By Jack Stanovsek
By Jack Stanovsek
Rabat – My eyes open with the softness of my phone’s alarm, gently trying to pull me out of my slumber. I ignore it for around three minutes, trying to catch just a few more precious moments of sleep. Built up body heat escapes as I pull off my blanket cacoon of warmth and Rabat’s winter air engulfs my body: I am forced awake.
After showering I shift from spheres of private to public, walking through my host family’s living room to eat breakfast. Blue and orange stained glass lanterns hang from the ceiling gleaming with the morning sunrise onto the lavender and lime green walls adorned with tapestries and a golden unloaded Arab musket. Intricate patterns of golden thread adorn bright red couch cushions with small colourful round pillows scattered on top for extra comfort.
In the centre of the cold tiled floor about three inches above the ground is a round gold metallic table, atop which sits a tarnished silver teapot and two small glass cups: everything unmistakably Moroccan. I sit down and my host mother pours tea in the traditional method, carefully pouring the steaming hot liquid from around half a meter above the cup. I eat some khubz wa bayadh, eggs and bread, converse a little with the family and head outside.
Walking through the markets is always a delight. A small cobblestone laneway is jam packed with stalls of eager Moroccan vendors selling bread, sweets, olives, fruits, herbs, spice racks, oils, meats and other delicatessens. Every step’s a new smell, every turn of the head a new anxious vendor trying to keep up with customers’ demands. I squeeze myself through the crowd and stop by my usual stall, throw down three dirhams and pick up a small bag of chebakia, honey sesame cookies, from my favourite vendor. The honey adheres to my thumb as I scarf them down and enter a distinctly French architectural office building, climb eighty steps and knock on the middle door on the third level.
Ali Bensaaba, director and founder of the Moroccan Centre for Arabic Studies (MCAS), invites me in with his usual massive grin and infectious personality. The new office is bright and gives a fantastic view of medinat qadeemah, or Rabat’s old city. He asks how everything is going with the host family, with work and with my Arabic lessons, always keenly observant of all his interns’ needs and aspirations for their duration in Rabat. I tell him everything had been going excellently and I continue into the classroom to see my instructor.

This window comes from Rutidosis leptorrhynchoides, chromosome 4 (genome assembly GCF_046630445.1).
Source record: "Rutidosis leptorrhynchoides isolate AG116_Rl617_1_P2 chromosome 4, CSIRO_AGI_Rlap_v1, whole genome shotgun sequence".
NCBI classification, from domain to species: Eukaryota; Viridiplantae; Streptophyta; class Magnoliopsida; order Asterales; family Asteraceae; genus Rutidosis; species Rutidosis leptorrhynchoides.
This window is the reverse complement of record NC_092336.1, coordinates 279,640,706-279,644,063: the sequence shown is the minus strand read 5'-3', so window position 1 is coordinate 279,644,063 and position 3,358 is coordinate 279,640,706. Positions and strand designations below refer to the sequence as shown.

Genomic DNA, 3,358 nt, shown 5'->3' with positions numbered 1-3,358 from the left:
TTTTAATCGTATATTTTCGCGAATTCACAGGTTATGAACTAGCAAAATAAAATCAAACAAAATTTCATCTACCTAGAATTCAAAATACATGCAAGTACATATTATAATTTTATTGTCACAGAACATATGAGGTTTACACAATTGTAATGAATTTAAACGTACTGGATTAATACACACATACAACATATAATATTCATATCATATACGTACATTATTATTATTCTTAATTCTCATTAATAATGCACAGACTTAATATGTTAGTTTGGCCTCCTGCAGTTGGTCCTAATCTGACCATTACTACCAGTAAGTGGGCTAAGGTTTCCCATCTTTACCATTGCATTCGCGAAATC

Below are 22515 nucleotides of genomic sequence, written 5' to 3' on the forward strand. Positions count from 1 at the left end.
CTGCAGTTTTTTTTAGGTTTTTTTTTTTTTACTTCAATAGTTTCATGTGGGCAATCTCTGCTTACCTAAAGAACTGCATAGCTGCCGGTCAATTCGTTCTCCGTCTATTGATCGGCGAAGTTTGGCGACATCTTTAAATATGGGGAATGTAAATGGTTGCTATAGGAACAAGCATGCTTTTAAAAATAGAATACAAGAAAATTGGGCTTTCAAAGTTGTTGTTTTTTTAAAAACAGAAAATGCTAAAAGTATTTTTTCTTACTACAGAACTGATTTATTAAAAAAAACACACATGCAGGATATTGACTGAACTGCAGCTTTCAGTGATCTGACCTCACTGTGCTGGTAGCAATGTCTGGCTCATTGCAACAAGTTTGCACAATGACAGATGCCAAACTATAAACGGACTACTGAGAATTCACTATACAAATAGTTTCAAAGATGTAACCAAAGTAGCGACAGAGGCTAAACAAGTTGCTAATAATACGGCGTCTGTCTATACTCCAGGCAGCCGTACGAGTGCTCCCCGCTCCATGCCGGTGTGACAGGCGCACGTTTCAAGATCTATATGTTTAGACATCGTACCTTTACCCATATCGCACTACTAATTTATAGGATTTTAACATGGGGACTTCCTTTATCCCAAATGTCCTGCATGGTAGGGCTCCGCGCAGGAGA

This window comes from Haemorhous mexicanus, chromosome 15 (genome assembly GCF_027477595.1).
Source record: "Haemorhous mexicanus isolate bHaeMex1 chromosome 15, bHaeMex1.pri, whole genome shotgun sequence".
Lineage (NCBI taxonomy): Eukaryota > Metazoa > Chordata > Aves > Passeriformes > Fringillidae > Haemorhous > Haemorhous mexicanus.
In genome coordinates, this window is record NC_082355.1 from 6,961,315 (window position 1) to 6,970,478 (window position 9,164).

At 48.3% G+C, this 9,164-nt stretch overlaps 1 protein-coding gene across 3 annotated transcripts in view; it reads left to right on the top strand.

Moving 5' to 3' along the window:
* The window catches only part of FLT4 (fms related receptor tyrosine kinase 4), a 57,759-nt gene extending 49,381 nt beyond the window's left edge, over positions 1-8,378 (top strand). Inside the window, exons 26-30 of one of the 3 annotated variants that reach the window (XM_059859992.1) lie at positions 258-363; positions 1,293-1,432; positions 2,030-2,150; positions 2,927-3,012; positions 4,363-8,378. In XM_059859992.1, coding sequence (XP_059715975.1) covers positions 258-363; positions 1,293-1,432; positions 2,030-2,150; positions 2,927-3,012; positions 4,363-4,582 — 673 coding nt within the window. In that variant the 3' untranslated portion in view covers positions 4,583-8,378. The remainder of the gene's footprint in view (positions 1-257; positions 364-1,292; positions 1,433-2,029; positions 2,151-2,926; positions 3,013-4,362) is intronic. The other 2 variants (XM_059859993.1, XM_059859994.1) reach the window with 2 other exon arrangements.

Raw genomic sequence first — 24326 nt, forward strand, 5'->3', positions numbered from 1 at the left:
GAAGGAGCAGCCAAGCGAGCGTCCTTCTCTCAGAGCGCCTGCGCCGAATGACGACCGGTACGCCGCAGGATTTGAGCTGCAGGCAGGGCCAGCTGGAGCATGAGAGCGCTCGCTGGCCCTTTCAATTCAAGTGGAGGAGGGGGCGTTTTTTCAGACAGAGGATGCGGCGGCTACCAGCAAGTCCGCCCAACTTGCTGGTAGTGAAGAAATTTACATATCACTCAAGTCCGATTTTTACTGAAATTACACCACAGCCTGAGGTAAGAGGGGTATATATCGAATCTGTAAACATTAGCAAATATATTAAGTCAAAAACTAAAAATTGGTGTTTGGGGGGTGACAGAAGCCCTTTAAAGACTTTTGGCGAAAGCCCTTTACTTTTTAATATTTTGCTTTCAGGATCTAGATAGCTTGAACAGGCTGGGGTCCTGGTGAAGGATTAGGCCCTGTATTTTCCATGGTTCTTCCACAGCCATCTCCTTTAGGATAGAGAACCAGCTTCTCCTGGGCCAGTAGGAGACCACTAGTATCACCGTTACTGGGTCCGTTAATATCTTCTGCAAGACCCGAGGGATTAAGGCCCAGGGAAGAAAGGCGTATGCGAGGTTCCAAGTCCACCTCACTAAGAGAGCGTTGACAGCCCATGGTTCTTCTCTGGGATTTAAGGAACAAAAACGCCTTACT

Around August of this year, I was in a panic: an Arabic major who was on exchange in Australia instead of an Arabic speaking country, putting myself at a hopeless disadvantage to my colleagues in Amman, Beirut or Tunis. Searching online for internships, there weren’t many options that would work with my strict timeline. And then there was MCAS.
I applied on a Sunday and received a message from Ali the following Tuesday. He had me send over my résumé and set up a Skype interview with me that week. During the interview, he laid out my internship options in Rabat explaining that he had contacts for literally any field I was interested in and that he would create an itinerary based on the dates that I could come. After accepting the position, he was in constant communication with me making sure I knew everything that I needed to, from plane tickets to cultural assimilation to work schedule to Arabic lessons. Upon arrival, Ali was personally there to greet me and introduce me to my host family, where I’d be living for the next month. The next day, I met my Arabic teacher and owner of the organisation he set me up at, with everything aspect a superb learning experience fronted by a confident leader.
MCAS’s biggest appeal by far is its origins: an initiative started by Moroccans in Morocco to provide opportunities for outside influence to benefit the greater Moroccan community. While I’ve worked with different international organisations with offices headed in San Francisco and New York City, MCAS refreshingly offers world-class experience with the intimacy of a locally connected grassroots organisation.
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